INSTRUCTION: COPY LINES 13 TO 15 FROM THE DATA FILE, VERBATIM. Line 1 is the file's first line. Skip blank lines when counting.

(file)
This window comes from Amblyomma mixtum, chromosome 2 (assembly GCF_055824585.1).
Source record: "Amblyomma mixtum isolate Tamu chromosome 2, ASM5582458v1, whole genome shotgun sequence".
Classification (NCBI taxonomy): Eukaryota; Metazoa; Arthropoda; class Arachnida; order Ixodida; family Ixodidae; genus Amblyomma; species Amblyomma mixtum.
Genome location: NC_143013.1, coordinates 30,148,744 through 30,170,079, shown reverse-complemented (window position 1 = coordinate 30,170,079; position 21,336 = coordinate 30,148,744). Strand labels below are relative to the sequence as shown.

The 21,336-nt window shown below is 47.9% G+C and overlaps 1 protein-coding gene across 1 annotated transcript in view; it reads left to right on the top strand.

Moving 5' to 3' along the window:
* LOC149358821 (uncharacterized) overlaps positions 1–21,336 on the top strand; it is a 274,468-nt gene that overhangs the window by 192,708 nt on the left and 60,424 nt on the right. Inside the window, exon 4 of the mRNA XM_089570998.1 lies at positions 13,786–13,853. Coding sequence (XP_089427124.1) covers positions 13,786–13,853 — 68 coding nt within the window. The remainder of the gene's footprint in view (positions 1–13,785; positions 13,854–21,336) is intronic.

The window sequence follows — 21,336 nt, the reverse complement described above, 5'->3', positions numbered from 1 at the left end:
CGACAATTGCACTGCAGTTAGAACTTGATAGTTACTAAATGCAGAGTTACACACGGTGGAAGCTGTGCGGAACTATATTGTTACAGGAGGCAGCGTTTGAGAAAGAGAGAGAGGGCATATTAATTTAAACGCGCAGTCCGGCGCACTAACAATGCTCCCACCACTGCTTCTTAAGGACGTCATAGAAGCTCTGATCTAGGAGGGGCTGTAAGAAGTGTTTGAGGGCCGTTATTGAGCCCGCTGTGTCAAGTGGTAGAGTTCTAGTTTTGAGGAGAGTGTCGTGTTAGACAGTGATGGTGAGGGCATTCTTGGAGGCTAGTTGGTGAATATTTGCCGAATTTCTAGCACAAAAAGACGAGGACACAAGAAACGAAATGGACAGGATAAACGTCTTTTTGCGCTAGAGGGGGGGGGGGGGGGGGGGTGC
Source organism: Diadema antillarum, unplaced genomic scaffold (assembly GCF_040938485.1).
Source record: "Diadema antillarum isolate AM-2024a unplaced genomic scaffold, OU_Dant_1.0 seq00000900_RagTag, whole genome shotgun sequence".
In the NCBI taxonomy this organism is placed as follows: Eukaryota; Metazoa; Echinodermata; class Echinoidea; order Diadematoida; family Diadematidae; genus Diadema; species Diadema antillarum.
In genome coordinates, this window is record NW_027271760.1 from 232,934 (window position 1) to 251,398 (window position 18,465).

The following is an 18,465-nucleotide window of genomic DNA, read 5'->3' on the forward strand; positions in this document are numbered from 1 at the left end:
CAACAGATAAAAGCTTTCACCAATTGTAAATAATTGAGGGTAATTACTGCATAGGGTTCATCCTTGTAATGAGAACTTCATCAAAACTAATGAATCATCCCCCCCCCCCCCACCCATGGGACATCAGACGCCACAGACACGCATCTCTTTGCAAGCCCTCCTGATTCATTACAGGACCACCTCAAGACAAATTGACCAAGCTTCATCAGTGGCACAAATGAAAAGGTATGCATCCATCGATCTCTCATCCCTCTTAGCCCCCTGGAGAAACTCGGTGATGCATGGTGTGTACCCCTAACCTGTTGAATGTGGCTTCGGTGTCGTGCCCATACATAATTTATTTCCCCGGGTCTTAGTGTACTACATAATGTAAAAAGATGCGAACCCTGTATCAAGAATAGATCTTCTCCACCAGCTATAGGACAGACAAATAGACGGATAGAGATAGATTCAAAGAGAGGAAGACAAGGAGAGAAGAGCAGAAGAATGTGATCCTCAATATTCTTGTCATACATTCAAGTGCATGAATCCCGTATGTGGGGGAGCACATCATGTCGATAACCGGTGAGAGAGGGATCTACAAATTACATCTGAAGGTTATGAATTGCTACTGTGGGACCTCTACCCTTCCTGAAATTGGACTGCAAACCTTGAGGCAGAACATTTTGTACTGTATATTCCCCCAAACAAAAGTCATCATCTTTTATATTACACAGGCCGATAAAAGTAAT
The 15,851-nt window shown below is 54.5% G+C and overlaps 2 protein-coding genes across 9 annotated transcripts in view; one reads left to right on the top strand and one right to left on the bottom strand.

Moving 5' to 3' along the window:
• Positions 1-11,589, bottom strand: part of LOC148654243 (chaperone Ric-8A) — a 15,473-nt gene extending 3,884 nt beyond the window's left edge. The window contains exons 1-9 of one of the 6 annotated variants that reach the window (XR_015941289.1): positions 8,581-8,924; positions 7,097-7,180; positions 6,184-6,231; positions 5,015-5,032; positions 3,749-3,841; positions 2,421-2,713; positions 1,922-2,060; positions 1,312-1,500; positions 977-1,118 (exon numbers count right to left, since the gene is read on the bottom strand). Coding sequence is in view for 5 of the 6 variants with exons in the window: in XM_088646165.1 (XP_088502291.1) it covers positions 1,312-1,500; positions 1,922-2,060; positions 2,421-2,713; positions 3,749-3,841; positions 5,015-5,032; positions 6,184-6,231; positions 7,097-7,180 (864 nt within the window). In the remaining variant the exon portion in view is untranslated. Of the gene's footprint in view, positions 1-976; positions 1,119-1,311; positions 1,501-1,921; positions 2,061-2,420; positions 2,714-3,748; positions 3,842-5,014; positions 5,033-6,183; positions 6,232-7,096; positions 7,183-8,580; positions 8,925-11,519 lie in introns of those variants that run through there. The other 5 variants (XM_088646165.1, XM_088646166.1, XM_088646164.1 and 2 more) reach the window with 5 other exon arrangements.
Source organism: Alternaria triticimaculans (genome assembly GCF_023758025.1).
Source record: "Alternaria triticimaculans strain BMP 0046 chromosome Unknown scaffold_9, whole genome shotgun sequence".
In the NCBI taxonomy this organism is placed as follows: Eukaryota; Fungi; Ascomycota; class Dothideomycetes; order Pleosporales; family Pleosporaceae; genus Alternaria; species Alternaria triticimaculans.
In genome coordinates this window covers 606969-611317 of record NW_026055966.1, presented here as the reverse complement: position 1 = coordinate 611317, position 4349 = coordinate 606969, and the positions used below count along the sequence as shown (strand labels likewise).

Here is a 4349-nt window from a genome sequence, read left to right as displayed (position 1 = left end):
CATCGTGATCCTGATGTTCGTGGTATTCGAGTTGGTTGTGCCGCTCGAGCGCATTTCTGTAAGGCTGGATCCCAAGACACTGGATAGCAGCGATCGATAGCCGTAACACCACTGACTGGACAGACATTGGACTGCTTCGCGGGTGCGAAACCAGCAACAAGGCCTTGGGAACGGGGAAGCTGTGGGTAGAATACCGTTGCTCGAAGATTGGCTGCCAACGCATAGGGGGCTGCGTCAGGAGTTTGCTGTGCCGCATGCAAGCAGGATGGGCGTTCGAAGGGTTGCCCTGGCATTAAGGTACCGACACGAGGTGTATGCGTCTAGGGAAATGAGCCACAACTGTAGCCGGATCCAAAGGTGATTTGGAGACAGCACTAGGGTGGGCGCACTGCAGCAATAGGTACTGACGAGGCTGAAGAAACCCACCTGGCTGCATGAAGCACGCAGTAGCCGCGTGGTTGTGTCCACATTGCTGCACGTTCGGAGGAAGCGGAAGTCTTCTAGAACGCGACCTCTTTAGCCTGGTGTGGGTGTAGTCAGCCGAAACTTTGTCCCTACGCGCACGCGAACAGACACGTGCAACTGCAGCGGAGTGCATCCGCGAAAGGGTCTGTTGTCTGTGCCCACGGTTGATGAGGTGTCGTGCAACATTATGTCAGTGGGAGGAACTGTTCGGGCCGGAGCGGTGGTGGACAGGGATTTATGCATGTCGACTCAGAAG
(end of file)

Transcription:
In genome coordinates, this window is record NW_027271760.1 from 232,934 (window position 1) to 251,398 (window position 18,465).

The following is an 18,465-nucleotide window of genomic DNA, read 5'->3' on the forward strand; positions in this document are numbered from 1 at the left end:
CAACAGATAAAAGCTTTCACCAATTGTAAATAATTGAGGGTAATTACTGCATAGGGTTCATCCTTGTAATGAGAACTTCATCAAAACTAATGAATCATCCCCCCCCCCCCCACCCATGGGACATCAGACGCCACAGACACGCATCTCTTTGCAAGCCCTCCTGATTCATTACAGGACCACCTCAAGACAAATTGACCAAGCTTCATCAGTGGCACAAATGAAAAGGTATGCATCCATCGATCTCTCATCCCTCTTAGCCCCCTGGAGAAACTCGGTGATGCATGGTGTGTACCCCTAACCTGTTGAATGTGGCTTCGGTGTCGTGCCCATACATAATTTATTTCCCCGGGTCTTAGTGTACTACATAATGTAAAAAGATGCGAACCCTGTATCAAGAATAGATCTTCTCCACCAGCTATAGGACAGACAAATAGACGGATAGAGATAGATTCAAAGAGAGGAAGACAAGGAGAGAAGAGCAGAAGAATGTGATCCTCAATATTCTTGTCATACATTCAAGTGCATGAATCCCGTATGTGGGGGAGCACATCATGTCGATAACCGGTGAGAGAGGGATCTACAAATTACATCTGAAGGTTATGAATTGCTACTGTGGGACCTCTACCCTTCCTGAAATTGGACTGCAAACCTTGAGGCAGAACATTTTGTACTGTATATTCCCCCAAACAAAAGTCATCATCTTTTATATTACACAGGCCGATAAAAGTAAT